ASEAN KEY DESTINATIONS
Philippines investment law hassle
Companies planning to raise money through real estate investment trusts (REIT) warn that the Aquino administration’s plan to defer implementation of the new tax-eroding law, which aims to go around Philippine restrictions on foreign ownership of real estate assets, would risk turning away billions of dollars in potential investments, the Manila Times reports.
Jeffrey Lim, SM Prime Holdings Inc. chief financial office, said the combined REIT offerings of the property giants could generate $1 billion worth of new investments.
“In our road shows since last year, interest from foreign fund managers are also eagerly waiting implementation of REIT,” he said.
The executive said the company was looking at its $500-million REIT offering as a source of funding.
But if the law’s implementation were delayed, the country’s biggest retailer would have to borrow $50 million to $100 million to work on its capital requirements for the year, Lim said.
“If the REIT will not push through, we will look for an alternative, either bond or debt,” he said.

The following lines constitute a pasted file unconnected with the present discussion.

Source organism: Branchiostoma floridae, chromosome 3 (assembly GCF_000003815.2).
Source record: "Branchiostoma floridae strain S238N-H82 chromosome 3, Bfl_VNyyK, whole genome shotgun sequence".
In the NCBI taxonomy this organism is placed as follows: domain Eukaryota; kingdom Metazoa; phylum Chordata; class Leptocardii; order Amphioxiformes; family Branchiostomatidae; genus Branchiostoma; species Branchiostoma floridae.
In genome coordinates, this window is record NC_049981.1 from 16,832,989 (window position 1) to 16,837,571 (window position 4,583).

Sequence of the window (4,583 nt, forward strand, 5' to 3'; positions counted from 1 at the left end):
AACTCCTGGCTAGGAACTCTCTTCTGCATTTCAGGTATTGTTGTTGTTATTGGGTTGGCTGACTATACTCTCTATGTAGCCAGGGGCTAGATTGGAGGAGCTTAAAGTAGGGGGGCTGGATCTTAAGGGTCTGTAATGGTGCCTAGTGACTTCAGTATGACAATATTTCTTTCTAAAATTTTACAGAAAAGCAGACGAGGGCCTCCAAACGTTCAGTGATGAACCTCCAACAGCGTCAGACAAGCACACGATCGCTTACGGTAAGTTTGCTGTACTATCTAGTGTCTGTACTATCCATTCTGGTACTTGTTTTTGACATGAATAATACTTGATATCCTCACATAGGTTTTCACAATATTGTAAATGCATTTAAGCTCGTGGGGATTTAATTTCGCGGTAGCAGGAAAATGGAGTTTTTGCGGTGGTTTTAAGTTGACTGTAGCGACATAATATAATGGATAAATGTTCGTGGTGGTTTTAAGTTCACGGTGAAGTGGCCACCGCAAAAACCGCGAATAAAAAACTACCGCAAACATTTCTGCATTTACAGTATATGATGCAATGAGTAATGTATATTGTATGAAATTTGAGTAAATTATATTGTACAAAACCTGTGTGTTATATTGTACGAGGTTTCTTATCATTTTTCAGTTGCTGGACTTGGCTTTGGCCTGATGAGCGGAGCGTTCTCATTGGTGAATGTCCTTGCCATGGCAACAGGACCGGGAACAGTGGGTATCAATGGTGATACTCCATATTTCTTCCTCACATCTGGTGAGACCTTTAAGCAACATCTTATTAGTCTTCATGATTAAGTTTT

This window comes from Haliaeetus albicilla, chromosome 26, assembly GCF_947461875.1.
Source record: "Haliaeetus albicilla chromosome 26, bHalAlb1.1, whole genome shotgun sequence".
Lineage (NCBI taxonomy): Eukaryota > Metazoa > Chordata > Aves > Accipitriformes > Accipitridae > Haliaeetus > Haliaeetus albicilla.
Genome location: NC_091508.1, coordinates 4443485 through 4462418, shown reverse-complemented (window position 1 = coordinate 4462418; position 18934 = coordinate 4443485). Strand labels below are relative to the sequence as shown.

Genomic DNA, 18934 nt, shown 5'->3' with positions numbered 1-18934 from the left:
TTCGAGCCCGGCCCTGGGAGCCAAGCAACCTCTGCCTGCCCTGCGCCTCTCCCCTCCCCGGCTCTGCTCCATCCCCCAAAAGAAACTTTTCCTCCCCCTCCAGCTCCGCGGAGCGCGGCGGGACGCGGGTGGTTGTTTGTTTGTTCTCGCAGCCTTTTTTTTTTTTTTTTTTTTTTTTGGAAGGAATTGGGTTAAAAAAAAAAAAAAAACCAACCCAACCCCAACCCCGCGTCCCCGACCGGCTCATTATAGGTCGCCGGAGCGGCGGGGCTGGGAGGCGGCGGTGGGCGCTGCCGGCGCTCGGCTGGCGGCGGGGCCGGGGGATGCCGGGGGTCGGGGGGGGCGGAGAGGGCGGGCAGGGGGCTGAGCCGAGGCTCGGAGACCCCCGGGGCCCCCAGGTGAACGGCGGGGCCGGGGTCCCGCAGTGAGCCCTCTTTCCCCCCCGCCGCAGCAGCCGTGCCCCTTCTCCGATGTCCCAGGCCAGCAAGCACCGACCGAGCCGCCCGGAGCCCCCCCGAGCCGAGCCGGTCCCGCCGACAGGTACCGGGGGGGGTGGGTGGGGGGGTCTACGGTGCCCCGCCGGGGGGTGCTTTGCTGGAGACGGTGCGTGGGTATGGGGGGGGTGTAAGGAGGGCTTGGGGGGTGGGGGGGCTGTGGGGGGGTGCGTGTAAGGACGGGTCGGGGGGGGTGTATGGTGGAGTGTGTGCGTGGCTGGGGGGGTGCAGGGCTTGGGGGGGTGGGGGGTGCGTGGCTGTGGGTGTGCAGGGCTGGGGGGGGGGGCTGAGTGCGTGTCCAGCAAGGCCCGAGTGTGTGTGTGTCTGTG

Jaime Ysmael, Ayala Land Inc. chief finance officer, said the government must look beyond the foregone taxes, and on to the revenues that REITs could generate.
“It will lead to a lot more malls offices, hotels being built, generate a lot more employment. There are multiple sources of taxes that can be generated through those activities,” the executive said in a briefing.
With the REIT law, the government would have new sources of revenues, including value-added taxes, employment taxes, income taxes, withholding tax from the increased economic activity, Ysmael said.
Department of Finance (DOF) Secretary Cesar Purisima said on Tuesday the agency would push for the deferral in the implementation of the REIT law.
He said the government would draft the implementing rules and regulations of the law in such a way that it would minimize the erosion in tax revenues.
The REIT Act, or Republic Act 9856, grants tax and other incentives to investments related to the financing and the management of big real estate projects in the country.
Comment on this Article. Send them to firstname.lastname@example.org
Letters that do not contain full contact information cannot be published.
Letters become the property of AseanAffairs and may be republished in any format.
They typically run 150 words or less and may be edited
submit your comment in the box below